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Harness racing fans are unlikely to picture Christchurch Boys' High School as the site for a momentous moment in the sport's history.
Addington's home straight seems a much more appropriate place for memorable trotting moments than the halls of a secondary school.
But those long corridors are a starting point for a combination that drives one of New Zealand harness racing's most successful phenomena.
There, in the mid-2000s, history, classics and social studies teacher Mike Drury and teenage student Dexter Dunn would bump into each other and talk harness racing.
''There were a few kids around at that time who had an interest in racing,'' Drury said.
''We had Dexter here, Tim Williams, who was in the same year, and Tom Bagrie was another one around that time.
''Initially, it was just passing in the corridors.
''At the time, his father was training Mainland Banner, so it was common thread of conversation.''
Dunn had his sights set on a harness racing career at the time, which he started with a short stint in Victoria before returning home to Canterbury to work for Cran Dalgety.
While the Dalgety and Dunn combination is as famous as any, the Dunn and Drury combination is not.
Yet both Dalgety and Drury have been instrumental in helping Dunn propel himself to the record-setting, 2000 race-winning phenomenon he is today.
But being out of the spotlight is something that sits comfortably with Drury.
''That's fine. At the end of the day it's all about him, and so long as I am doing my little bit in his big cog of success, that's brilliant.''
Drury began helping book Dunn's drives as the reinsman's career built momentum during his first full season driving in New Zealand in 2008.
Since then, Dunn has won nine consecutive national driving premierships with Drury by his side all the way.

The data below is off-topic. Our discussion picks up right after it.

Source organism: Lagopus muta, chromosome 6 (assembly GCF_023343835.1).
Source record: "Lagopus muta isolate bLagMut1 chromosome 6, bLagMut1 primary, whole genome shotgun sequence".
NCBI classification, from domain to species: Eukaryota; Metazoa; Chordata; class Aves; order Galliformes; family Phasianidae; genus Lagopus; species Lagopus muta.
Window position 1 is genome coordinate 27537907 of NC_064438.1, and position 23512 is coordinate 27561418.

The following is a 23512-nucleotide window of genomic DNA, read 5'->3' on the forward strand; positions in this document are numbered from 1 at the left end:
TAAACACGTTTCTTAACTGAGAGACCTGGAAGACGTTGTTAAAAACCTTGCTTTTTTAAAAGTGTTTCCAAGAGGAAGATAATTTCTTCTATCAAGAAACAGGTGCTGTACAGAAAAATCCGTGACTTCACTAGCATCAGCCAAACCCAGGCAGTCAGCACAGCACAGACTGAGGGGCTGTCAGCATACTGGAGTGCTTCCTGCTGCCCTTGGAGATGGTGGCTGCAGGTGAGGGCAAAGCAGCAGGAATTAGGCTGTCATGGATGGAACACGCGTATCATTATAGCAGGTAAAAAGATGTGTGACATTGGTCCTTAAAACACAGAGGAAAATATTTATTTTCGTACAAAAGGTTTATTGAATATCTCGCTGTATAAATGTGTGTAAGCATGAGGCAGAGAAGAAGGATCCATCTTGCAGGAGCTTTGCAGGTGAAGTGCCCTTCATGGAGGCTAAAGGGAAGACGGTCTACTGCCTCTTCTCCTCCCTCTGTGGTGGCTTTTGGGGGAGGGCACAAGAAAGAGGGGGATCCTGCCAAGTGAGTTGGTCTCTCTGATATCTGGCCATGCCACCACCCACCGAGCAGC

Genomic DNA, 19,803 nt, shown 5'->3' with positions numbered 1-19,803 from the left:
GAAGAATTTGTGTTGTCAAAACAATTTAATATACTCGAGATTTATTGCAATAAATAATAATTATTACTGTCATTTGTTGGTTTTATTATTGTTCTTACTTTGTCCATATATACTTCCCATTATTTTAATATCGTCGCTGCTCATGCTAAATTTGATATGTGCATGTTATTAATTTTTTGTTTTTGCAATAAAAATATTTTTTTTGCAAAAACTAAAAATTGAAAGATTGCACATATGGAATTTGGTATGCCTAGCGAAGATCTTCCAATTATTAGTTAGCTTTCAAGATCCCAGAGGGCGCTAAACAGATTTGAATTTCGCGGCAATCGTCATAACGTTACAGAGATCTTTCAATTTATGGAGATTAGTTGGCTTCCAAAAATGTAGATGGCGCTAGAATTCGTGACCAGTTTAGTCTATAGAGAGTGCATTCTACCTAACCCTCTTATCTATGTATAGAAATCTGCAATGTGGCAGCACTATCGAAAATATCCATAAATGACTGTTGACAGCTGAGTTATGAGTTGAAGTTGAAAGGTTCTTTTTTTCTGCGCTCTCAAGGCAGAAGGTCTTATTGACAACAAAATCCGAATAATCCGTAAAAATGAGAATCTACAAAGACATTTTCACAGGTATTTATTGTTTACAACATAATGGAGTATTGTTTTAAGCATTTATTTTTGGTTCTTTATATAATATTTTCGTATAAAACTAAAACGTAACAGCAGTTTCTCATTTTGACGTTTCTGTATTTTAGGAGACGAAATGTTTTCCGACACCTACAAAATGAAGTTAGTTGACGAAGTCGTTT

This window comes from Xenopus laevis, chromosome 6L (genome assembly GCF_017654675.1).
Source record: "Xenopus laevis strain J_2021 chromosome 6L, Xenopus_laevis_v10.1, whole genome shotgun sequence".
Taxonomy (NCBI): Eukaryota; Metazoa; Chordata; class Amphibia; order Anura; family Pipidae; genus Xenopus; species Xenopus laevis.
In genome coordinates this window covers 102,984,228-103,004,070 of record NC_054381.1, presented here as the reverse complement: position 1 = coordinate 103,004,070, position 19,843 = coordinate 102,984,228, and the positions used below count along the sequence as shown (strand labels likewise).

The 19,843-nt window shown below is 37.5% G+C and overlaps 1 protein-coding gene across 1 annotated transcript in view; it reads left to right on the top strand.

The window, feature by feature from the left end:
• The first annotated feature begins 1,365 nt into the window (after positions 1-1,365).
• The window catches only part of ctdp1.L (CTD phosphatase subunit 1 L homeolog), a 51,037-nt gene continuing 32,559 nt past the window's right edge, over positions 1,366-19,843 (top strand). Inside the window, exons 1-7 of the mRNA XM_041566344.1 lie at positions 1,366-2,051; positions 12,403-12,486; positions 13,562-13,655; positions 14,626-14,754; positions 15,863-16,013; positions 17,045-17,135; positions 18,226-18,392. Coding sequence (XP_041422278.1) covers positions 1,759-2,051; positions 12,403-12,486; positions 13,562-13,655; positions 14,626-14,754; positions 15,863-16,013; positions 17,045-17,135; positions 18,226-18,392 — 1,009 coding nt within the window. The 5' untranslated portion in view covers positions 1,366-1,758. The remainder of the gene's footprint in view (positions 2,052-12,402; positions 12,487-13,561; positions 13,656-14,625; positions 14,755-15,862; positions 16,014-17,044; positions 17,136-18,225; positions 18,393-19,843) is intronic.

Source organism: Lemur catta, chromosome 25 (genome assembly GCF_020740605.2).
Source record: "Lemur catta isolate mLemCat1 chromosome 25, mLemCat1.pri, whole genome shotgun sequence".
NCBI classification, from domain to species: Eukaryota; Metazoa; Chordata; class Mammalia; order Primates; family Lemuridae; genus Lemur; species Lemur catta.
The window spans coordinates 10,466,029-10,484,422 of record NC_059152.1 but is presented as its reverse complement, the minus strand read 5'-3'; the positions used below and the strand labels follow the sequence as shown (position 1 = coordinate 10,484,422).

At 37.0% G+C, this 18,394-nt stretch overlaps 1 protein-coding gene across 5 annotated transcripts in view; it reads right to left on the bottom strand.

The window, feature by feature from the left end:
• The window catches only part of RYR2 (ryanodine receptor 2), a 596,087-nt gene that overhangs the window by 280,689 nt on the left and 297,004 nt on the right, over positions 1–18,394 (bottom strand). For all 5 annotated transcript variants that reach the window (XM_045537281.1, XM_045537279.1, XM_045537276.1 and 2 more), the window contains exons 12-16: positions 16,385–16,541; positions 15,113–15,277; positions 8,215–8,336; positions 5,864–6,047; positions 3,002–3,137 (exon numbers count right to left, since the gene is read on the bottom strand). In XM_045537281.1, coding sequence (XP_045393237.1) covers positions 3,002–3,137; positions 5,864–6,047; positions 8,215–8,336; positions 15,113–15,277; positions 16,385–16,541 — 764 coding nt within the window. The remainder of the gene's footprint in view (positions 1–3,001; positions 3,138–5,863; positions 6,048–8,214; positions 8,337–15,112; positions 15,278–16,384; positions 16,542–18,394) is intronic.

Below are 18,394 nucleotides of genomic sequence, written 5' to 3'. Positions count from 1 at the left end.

That involves Drury trawling through race fields and talking to trainers to book drives for Dunn across New Zealand and Australia.
''It was really that first season that we started to kick into gear,'' Drury said.
''It takes that time pressure off Dexter to be on the phone chasing drives.
''And there are those times when he is away and fields are coming out.''
Juggling his agent's role and a full-time teaching job means harness racing takes up most spare moments Drury gets.
''Most of the time the fields come out around early evening, which is not too bad.
''Knowing the horses and knowing the trainers helps and Dexter has a lot of repeat drives. It's a case of filling in the gaps, really.''
Around four years ago, Drury also took on the role of media manager for Dexter's father, Robert's, stable.
Among his responsibilities is keeping the stable's website and social media pages updated.
''It is a pretty cool little hobby to have on the side.''
Drury will get some respite over the next week as Dunn takes time away from racing.
Dunn is heading to Aspen to play for the West Melton Warhogs in the annual Aspen Ruggerfest rugby tournament.
The four-day competition has cult status in rugby circles and attracts teams from all over the world.
Dunn's absence means Graeme Anderson's open-class pacers Titan Banner and New Year's Jay have new drivers for the New Brighton Cup at Addington on Saturday.
Matthew Williamson has picked up the drive on New Years Jay from Jonny Cox, who switches from the mare to Titan Banner.